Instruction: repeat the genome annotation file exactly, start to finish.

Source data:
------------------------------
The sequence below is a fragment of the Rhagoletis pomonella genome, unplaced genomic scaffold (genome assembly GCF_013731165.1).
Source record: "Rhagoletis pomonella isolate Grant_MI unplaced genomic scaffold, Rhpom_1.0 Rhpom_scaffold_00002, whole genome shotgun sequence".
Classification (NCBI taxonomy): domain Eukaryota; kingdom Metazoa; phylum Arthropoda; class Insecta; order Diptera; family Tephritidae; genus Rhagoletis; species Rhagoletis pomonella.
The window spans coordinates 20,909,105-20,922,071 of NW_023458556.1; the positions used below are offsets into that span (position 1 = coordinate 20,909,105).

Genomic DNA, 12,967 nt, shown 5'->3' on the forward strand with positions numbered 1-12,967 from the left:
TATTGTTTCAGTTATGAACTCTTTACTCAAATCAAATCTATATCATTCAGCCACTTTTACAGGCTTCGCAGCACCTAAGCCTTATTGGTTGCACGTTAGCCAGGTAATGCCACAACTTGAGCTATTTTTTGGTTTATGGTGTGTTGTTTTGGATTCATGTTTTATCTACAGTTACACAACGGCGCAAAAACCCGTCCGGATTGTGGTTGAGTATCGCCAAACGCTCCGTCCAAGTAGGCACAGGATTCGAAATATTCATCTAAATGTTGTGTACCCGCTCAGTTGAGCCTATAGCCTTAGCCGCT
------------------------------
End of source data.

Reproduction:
The sequence below is a fragment of the Rhagoletis pomonella genome, unplaced genomic scaffold (genome assembly GCF_013731165.1).
Source record: "Rhagoletis pomonella isolate Grant_MI unplaced genomic scaffold, Rhpom_1.0 Rhpom_scaffold_00002, whole genome shotgun sequence".
Classification (NCBI taxonomy): domain Eukaryota; kingdom Metazoa; phylum Arthropoda; class Insecta; order Diptera; family Tephritidae; genus Rhagoletis; species Rhagoletis pomonella.
The window spans coordinates 20,909,105-20,922,071 of NW_023458556.1; the positions used below are offsets into that span (position 1 = coordinate 20,909,105).

Genomic DNA, 12,967 nt, shown 5'->3' on the forward strand with positions numbered 1-12,967 from the left:
TATTGTTTCAGTTATGAACTCTTTACTCAAATCAAATCTATATCATTCAGCCACTTTTACAGGCTTCGCAGCACCTAAGCCTTATTGGTTGCACGTTAGCCAGGTAATGCCACAACTTGAGCTATTTTTTGGTTTATGGTGTGTTGTTTTGGATTCATGTTTTATCTACAGTTACACAACGGCGCAAAAACCCGTCCGGATTGTGGTTGAGTATCGCCAAACGCTCCGTCCAAGTAGGCACAGGATTCGAAATATTCATCTAAATGTTGTGTACCCGCTCAGTTGAGCCTATAGCCTTAGCCGCT